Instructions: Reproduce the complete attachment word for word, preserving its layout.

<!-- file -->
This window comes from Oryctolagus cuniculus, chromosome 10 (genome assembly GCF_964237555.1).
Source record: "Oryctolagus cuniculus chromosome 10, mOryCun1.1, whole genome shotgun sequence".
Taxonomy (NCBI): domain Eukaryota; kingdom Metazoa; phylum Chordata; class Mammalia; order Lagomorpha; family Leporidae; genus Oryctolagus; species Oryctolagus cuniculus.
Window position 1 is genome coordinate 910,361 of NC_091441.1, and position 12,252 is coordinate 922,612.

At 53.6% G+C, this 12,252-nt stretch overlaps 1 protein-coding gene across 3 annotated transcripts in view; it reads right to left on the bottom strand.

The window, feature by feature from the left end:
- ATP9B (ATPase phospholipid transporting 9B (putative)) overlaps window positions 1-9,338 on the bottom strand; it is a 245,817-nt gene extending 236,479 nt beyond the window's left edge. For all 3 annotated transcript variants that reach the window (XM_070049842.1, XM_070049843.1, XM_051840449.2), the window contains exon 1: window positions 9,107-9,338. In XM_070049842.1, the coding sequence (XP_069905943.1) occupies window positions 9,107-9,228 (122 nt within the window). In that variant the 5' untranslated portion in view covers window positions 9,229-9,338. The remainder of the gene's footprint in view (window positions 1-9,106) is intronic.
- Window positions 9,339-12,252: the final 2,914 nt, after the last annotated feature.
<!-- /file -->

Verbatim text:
This window comes from Oryctolagus cuniculus, chromosome 10 (genome assembly GCF_964237555.1).
Source record: "Oryctolagus cuniculus chromosome 10, mOryCun1.1, whole genome shotgun sequence".
Taxonomy (NCBI): domain Eukaryota; kingdom Metazoa; phylum Chordata; class Mammalia; order Lagomorpha; family Leporidae; genus Oryctolagus; species Oryctolagus cuniculus.
Window position 1 is genome coordinate 910,361 of NC_091441.1, and position 12,252 is coordinate 922,612.

At 53.6% G+C, this 12,252-nt stretch overlaps 1 protein-coding gene across 3 annotated transcripts in view; it reads right to left on the bottom strand.

The window, feature by feature from the left end:
- ATP9B (ATPase phospholipid transporting 9B (putative)) overlaps window positions 1-9,338 on the bottom strand; it is a 245,817-nt gene extending 236,479 nt beyond the window's left edge. For all 3 annotated transcript variants that reach the window (XM_070049842.1, XM_070049843.1, XM_051840449.2), the window contains exon 1: window positions 9,107-9,338. In XM_070049842.1, the coding sequence (XP_069905943.1) occupies window positions 9,107-9,228 (122 nt within the window). In that variant the 5' untranslated portion in view covers window positions 9,229-9,338. The remainder of the gene's footprint in view (window positions 1-9,106) is intronic.
- Window positions 9,339-12,252: the final 2,914 nt, after the last annotated feature.